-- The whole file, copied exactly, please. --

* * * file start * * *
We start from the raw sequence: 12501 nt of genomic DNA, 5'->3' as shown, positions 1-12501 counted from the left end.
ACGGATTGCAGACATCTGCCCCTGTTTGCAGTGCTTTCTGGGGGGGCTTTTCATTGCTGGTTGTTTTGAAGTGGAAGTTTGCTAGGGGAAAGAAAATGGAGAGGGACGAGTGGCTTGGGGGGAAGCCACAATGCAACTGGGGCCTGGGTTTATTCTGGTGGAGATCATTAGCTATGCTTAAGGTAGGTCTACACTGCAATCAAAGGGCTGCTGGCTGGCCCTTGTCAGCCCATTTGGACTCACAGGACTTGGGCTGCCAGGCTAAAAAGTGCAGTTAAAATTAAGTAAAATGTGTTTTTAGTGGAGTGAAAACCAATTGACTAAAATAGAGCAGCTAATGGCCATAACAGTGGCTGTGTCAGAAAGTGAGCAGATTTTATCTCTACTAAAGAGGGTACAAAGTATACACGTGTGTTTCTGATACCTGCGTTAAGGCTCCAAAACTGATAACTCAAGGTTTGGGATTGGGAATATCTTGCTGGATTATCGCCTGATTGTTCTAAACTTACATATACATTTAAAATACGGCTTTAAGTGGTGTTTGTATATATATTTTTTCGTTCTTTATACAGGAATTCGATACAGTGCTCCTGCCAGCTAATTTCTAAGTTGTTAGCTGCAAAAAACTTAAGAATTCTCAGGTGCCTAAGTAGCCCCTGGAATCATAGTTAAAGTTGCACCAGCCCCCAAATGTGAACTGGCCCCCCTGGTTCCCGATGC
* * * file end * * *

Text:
We start from the raw sequence: 12501 nt of genomic DNA, 5'->3' as shown, positions 1-12501 counted from the left end.
ACGGATTGCAGACATCTGCCCCTGTTTGCAGTGCTTTCTGGGGGGGCTTTTCATTGCTGGTTGTTTTGAAGTGGAAGTTTGCTAGGGGAAAGAAAATGGAGAGGGACGAGTGGCTTGGGGGGAAGCCACAATGCAACTGGGGCCTGGGTTTATTCTGGTGGAGATCATTAGCTATGCTTAAGGTAGGTCTACACTGCAATCAAAGGGCTGCTGGCTGGCCCTTGTCAGCCCATTTGGACTCACAGGACTTGGGCTGCCAGGCTAAAAAGTGCAGTTAAAATTAAGTAAAATGTGTTTTTAGTGGAGTGAAAACCAATTGACTAAAATAGAGCAGCTAATGGCCATAACAGTGGCTGTGTCAGAAAGTGAGCAGATTTTATCTCTACTAAAGAGGGTACAAAGTATACACGTGTGTTTCTGATACCTGCGTTAAGGCTCCAAAACTGATAACTCAAGGTTTGGGATTGGGAATATCTTGCTGGATTATCGCCTGATTGTTCTAAACTTACATATACATTTAAAATACGGCTTTAAGTGGTGTTTGTATATATATTTTTTCGTTCTTTATACAGGAATTCGATACAGTGCTCCTGCCAGCTAATTTCTAAGTTGTTAGCTGCAAAAAACTTAAGAATTCTCAGGTGCCTAAGTAGCCCCTGGAATCATAGTTAAAGTTGCACCAGCCCCCAAATGTGAACTGGCCCCCCTGGTTCCCGATGC